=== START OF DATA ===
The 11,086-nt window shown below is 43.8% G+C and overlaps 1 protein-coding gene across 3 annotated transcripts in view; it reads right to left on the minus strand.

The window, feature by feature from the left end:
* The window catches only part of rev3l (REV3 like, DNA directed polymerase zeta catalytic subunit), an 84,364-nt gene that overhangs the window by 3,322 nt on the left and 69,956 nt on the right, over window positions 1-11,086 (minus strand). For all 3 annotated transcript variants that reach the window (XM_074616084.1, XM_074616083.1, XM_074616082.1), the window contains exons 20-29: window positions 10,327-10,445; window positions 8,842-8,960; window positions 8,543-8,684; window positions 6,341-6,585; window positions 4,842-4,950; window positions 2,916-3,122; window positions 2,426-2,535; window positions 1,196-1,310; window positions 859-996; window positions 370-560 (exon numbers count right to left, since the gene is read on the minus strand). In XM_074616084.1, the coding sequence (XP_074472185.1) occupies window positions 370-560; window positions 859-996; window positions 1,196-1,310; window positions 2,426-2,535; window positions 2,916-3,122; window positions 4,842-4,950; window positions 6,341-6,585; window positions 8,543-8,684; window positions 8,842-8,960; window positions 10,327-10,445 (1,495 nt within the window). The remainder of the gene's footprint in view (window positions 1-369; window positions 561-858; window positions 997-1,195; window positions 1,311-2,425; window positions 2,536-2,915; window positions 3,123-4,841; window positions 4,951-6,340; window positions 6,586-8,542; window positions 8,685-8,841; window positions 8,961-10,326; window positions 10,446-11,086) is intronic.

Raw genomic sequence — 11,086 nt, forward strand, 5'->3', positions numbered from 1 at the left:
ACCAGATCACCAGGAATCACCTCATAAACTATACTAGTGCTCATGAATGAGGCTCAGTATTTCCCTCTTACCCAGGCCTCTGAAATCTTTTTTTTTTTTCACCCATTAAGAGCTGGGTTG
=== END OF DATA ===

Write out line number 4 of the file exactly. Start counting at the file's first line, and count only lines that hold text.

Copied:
Raw genomic sequence — 11,086 nt, forward strand, 5'->3', positions numbered from 1 at the left: